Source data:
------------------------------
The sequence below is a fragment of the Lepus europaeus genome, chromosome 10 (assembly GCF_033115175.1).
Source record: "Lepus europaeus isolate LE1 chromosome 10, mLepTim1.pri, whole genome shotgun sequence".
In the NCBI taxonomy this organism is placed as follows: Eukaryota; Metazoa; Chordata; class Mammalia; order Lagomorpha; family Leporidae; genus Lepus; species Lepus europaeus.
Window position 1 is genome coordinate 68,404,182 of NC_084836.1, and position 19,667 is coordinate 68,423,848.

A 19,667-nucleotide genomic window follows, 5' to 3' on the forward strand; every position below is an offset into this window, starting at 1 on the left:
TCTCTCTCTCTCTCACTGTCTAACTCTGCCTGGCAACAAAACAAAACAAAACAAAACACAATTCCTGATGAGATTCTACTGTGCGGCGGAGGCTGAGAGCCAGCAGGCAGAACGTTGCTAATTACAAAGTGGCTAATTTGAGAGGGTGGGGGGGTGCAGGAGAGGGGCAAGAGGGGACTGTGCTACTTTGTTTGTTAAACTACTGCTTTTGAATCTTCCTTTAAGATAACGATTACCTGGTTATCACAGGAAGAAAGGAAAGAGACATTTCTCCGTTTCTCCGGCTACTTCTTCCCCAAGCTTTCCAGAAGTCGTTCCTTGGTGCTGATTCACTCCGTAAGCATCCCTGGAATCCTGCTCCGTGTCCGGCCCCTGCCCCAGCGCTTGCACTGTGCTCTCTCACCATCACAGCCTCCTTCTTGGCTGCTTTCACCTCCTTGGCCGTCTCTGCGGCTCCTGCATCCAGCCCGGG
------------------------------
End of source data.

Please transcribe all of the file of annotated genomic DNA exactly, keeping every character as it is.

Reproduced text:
The sequence below is a fragment of the Lepus europaeus genome, chromosome 10 (assembly GCF_033115175.1).
Source record: "Lepus europaeus isolate LE1 chromosome 10, mLepTim1.pri, whole genome shotgun sequence".
In the NCBI taxonomy this organism is placed as follows: Eukaryota; Metazoa; Chordata; class Mammalia; order Lagomorpha; family Leporidae; genus Lepus; species Lepus europaeus.
Window position 1 is genome coordinate 68,404,182 of NC_084836.1, and position 19,667 is coordinate 68,423,848.

A 19,667-nucleotide genomic window follows, 5' to 3' on the forward strand; every position below is an offset into this window, starting at 1 on the left:
TCTCTCTCTCTCTCACTGTCTAACTCTGCCTGGCAACAAAACAAAACAAAACAAAACACAATTCCTGATGAGATTCTACTGTGCGGCGGAGGCTGAGAGCCAGCAGGCAGAACGTTGCTAATTACAAAGTGGCTAATTTGAGAGGGTGGGGGGGTGCAGGAGAGGGGCAAGAGGGGACTGTGCTACTTTGTTTGTTAAACTACTGCTTTTGAATCTTCCTTTAAGATAACGATTACCTGGTTATCACAGGAAGAAAGGAAAGAGACATTTCTCCGTTTCTCCGGCTACTTCTTCCCCAAGCTTTCCAGAAGTCGTTCCTTGGTGCTGATTCACTCCGTAAGCATCCCTGGAATCCTGCTCCGTGTCCGGCCCCTGCCCCAGCGCTTGCACTGTGCTCTCTCACCATCACAGCCTCCTTCTTGGCTGCTTTCACCTCCTTGGCCGTCTCTGCGGCTCCTGCATCCAGCCCGGG